Posted March 26, 2013 at 9:48 pm | Permalink

      John is probably cutting out on time wasting sleep, and watching the cricket instead!… :-)

      zorro

    • Jon
      Posted March 27, 2013 at 9:35 pm | Permalink

      I always wondered why the MPs in the chamber lean back and look up to the ceiling, there must be sky sports playing.

      Reply because there are loud speakers in the seat backs to aid hearing when the Chamber is noisy

  4. margaret brandreth-j
    Posted March 26, 2013 at 6:59 pm | Permalink

    I wrote a poor set of poems on the “spirit” of many things using tea-drinking as a vehicle to carry this essential forward. What you write about on the field is essential Britishness, although it is true that it takes two, the other being New Zealand.
    Cricket is a man thing even though there are many female supporters and a few unheard of female cricket teams. Mum enjoyed sitting for hours watching test match cricket, but I personally found it boring. I found it so boring as a child,that after being positioned in the slips at school I must have day dreamed and was traumatically brought out of my altered state of consciousness by a corker on my cheekbone. a trip to the school clinic and that black sticky ointment which we had on everything which hurt in those days.
    I do like the sound of cricket in the background though .It summons up many other childhood associations.

    • P O Pensioner
      Posted March 27, 2013 at 5:18 pm | Permalink

      In my younger days I occasionally “bowled a maiden over” behind the cricket pavilion.

  5. Peter Stroud
    Posted March 26, 2013 at 8:14 pm | Permalink

    Try explaining to an American the significance of this wonderful draw.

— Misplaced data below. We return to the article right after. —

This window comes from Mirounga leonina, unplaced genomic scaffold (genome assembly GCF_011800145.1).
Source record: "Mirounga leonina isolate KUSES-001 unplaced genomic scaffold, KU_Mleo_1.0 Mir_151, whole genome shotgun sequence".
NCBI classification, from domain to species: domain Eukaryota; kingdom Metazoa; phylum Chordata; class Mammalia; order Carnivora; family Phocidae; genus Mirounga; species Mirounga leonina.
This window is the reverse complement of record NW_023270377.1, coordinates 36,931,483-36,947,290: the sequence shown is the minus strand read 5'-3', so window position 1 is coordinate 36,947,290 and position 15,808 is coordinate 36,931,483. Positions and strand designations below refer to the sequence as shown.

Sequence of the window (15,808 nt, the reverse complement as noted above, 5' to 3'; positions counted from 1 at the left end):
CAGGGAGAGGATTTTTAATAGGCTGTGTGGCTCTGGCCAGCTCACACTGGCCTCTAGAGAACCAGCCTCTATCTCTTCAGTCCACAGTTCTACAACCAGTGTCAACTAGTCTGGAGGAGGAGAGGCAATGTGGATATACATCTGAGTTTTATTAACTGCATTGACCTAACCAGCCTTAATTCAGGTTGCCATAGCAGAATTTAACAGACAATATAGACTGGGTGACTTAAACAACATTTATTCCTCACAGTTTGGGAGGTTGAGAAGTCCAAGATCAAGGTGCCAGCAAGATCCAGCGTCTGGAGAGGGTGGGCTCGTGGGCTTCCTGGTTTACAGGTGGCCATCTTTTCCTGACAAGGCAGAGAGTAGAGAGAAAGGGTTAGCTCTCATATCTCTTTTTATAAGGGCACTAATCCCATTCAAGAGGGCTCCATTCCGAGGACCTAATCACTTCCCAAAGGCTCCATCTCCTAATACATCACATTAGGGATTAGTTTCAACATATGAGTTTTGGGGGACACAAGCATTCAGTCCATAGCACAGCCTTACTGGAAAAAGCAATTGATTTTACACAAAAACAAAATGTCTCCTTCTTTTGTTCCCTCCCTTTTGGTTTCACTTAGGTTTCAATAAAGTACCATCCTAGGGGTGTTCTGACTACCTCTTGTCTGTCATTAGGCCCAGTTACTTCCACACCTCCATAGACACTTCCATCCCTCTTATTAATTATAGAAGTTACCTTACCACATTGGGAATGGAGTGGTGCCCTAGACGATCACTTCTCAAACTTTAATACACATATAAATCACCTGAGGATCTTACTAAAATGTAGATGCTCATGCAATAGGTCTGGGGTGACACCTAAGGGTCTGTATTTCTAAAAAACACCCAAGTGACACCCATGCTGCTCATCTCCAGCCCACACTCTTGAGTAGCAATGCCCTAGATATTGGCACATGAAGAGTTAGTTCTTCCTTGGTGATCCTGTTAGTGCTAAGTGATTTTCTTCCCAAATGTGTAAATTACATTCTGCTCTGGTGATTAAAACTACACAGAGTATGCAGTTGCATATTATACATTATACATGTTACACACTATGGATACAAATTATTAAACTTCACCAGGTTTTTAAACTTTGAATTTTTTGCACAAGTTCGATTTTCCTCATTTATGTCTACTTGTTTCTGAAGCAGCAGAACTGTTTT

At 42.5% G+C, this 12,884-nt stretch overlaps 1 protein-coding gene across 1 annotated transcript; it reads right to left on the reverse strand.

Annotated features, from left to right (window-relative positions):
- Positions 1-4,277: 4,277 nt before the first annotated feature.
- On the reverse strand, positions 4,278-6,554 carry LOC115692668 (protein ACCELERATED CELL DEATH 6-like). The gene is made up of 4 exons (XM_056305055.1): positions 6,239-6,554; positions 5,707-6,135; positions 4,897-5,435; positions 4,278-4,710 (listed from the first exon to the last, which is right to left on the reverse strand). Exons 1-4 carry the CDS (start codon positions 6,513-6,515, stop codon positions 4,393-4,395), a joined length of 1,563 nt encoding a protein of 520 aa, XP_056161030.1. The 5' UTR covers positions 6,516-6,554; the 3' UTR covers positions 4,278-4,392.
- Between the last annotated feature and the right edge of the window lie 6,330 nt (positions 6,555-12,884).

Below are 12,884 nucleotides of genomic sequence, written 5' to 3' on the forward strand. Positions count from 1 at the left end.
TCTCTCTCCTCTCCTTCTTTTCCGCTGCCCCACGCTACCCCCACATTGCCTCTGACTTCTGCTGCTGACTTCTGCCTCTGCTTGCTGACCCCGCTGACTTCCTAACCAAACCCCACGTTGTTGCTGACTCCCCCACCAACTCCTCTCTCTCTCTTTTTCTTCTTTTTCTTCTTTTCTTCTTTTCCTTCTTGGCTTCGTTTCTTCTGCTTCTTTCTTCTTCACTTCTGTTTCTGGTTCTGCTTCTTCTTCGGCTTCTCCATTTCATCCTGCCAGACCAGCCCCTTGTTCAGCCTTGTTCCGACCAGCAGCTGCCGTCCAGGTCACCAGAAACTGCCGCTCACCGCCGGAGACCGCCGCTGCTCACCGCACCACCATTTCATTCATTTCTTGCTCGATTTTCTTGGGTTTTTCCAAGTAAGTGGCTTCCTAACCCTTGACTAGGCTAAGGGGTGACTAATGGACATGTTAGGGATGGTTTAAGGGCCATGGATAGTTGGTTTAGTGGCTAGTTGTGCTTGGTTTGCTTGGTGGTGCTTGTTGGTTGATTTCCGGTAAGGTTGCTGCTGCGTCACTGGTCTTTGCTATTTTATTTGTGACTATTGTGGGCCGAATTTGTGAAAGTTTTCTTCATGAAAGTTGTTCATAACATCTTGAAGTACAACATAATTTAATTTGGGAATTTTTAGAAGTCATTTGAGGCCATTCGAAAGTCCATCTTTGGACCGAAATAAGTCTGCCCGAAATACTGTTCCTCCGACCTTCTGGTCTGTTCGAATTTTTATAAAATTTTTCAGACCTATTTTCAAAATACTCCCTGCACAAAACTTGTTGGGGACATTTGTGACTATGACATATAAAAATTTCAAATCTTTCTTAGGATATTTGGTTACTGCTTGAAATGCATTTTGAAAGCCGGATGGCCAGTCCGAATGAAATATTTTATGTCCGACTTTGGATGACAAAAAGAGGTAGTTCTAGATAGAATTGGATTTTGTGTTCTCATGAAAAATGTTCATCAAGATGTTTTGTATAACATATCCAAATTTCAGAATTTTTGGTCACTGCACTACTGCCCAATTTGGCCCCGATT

6. Jon
    Posted March 26, 2013 at 8:31 pm | Permalink

    Yes thou Formula 1 on the other hand did have a result and a winner, a moot point that one.

  7. Monty
    Posted March 26, 2013 at 8:58 pm | Permalink

    Sorry to post off topic, but David Milliband is resigning his seat in South Shields. By-Election is expected in May.

    • Dan
      Posted March 27, 2013 at 12:13 am | Permalink

      No Balls would be better

  8. Gary
    Posted March 26, 2013 at 10:05 pm | Permalink

    Test cricket, the noble game.

  9. Robert Taggart
    Posted March 27, 2013 at 11:02 am | Permalink

    Has the paint dried yet ?!

  10. alan jutson
    Posted March 29, 2013 at 12:15 am | Permalink

    Interesting indeed.

    They won the toss and had plan A to which end they applied.

    Plan A failed after halfway through the term.

    Thus the captain resorted to plan B.

    It was hard work, required determination, dedication and application, everyone was in it together for the team, and they eventually got the best result they could in the circumstances.

    A message here. ?

    Grit, determination, application, dedication to keep costs under control.

    • Robert Taggart
      Posted March 30, 2013 at 7:36 pm | Permalink

      The message (a score draw) would appear to be perpetual coalition – YIKES !

      • alan jutson
        Posted April 1, 2013 at 8:16 am | Permalink

        Robert

        …”..Perpetual Coalition….!

        Good god I hope not !

        No just read the last line again.

        Grit, Dedication, Application, Determination to “Keep spending under control”.

  11. Posted April 6, 2013 at 4:51 pm | Permalink

    This is great! Here is all about the spirits of cricket. Thanks a lot

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  • About John Redwood

    John Redwood has been the Member of Parliament for Wokingham since 1987. First attending Kent College, Canterbury, he graduated from Magdalen College, and has a DPhil from All Souls, Oxford. A businessman by background, he has been a director of NM Rothschild merchant bank and chairman of a quoted industrial PLC.